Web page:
I don’t get it. I went to a bunch of CIF meetings on what was allowed in summer camps, and I talked to a lot of people before we held our camp to make sure we were clear on what we could do. We had a great camp. Everyone thought they were doing it right. No one got hit hard. No one got hurt. We weren’t hiding a thing.

Del Oro coach Casey Taylor

“We wanted CIF people to come by. We wanted to be a guinea pig example of how to do a summer camp. We weren’t cheating, trying to get an edge. I feel like this hurts our character, and that’s not fair because we do things right.”

Garrison said coaches were not trying to bend rules but that they clearly didn’t understand all of them. He applauded coaches such as Taylor, who volunteered camp film. But Garrison said he had to “make a stand.”

“No coaches blatantly said, ‘Forget the rules,’” Garrison said. “They all made the effort and tried, and I contemplated all of that. None are rogue programs, but we were forced to make a decision. Rules were broken. If we don’t do anything, then it sends a message of, ‘Oh look, we can do what we want.’ I got the sense that the coaches were trying to do the right thing, but when the rubber hit the road, the right thing wasn’t done. I understand their frustration of, ‘Now we’re getting hammered?’ Well, it’s a matter of interpretation.

None are rogue programs, but we were forced to make a decision. Rules were broken. If we don’t do anything, then it sends a message of, ‘Oh look, we can do what we want.’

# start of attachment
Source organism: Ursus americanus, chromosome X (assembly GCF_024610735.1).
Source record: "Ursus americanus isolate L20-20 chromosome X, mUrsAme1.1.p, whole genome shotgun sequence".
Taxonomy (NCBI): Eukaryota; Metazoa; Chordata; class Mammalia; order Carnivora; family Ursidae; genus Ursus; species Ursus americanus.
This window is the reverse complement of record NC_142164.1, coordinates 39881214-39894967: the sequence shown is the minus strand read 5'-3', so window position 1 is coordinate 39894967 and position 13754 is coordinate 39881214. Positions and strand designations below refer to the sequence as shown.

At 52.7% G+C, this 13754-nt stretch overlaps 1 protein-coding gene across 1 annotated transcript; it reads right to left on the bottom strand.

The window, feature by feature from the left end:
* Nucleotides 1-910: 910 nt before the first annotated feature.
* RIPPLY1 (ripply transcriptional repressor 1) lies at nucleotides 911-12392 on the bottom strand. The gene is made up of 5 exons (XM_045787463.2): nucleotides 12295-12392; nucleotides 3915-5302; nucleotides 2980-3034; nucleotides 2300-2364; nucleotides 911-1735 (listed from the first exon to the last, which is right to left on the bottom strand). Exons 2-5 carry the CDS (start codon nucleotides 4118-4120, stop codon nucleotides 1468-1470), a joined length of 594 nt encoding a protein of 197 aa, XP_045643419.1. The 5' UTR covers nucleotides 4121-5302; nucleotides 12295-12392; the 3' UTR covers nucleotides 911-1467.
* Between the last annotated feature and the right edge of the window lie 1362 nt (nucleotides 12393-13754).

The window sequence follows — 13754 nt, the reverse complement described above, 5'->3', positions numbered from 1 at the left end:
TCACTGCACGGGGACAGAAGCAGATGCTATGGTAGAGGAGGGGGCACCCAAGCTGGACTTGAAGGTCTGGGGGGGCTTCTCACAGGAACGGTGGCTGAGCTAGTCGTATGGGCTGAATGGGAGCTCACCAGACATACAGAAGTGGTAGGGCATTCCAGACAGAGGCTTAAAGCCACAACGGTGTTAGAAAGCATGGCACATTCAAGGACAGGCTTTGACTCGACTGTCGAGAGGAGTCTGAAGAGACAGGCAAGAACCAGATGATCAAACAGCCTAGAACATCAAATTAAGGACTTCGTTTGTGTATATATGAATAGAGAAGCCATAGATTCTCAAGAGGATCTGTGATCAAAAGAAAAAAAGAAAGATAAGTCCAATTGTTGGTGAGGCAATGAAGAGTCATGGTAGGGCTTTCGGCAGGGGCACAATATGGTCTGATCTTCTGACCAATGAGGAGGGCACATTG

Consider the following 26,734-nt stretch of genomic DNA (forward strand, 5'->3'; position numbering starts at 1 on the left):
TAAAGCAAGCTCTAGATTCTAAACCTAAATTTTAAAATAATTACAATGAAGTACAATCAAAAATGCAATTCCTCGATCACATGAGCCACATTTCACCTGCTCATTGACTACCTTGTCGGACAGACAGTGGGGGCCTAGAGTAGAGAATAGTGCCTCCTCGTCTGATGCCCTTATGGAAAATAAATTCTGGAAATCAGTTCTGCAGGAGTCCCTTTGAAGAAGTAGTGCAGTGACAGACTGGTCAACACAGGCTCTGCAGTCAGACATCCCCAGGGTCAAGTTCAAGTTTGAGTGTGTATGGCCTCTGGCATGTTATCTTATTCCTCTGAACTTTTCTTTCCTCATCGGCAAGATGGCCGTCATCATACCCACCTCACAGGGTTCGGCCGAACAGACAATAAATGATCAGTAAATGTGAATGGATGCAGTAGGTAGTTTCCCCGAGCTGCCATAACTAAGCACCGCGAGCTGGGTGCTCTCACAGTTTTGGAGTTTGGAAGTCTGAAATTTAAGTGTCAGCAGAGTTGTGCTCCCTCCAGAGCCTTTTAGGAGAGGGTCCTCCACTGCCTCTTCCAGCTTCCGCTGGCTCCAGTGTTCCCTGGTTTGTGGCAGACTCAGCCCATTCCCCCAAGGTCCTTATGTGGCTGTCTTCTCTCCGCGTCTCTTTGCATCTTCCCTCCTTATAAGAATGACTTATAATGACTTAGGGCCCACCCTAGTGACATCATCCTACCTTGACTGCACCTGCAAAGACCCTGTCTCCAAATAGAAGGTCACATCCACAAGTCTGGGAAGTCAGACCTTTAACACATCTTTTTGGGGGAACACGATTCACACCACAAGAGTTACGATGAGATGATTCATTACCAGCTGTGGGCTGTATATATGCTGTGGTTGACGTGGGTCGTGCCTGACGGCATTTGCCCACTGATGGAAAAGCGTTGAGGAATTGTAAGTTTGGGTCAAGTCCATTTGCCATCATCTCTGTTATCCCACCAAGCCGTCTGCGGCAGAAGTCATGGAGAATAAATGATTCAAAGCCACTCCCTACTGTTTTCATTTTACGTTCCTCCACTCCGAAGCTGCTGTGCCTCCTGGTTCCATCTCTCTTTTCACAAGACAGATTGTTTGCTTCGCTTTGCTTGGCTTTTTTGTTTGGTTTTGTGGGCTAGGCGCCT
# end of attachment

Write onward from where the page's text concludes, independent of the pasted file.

Mike Garrison, Sac-Joaquin Section commissioner

“On some film, you can see linemen driving guys downfield or a player crack-blocking. That is not the intent and the spirit of the rule.”

Garrison said being “the bad guy comes with the job,” adding, “we’re painted into a corner and now we have to react. I wanted to come out strong, with a stance that this is serious.”

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Placer coach Joey Montoya hosted a free three-day camp with an emphasis on team bonding and sportsmanship. The participating schools – Inderkum, Placer, Oakdale and Sacramento – each were stripped six practice days. This means no contact between coaches and players, and no weight-room sessions, conditioning, study hall or even a team lunch or dinner.

“That makes it really hard when you’re trying to get your team ready for the season,” Montoya said. “We thought we were within all the rules. We told Mike Garrison that some kids hit the ground, and we took them immediately out and instructed them that everyone is supposed to stay up. We tried our best. It’s very frustrating. We hope we can appeal.”

Garrison said schools can appeal. Montoya and Taylor said they don’t know how they can pull off camps in the future.

“I don’t know about the future of summer football camps,” Garrison said.

Folsom co-coach Kris Richardson said he stopped sending his team to team camps last summer, not wanting to deal with the confusion.

“We were looking to do our own camp, but there was too much, ‘Can’t do that, or that, or that,’” Richardson said. “I understand the safety issue, but it’s hard to do things at half speed. I finally thought, ‘It’s a complete waste of time. I’d rather hit blocking bags and sleds.’ You can’t go wrong there.”

Joe Davidson: 916-321-1280, @SacBee_JoeD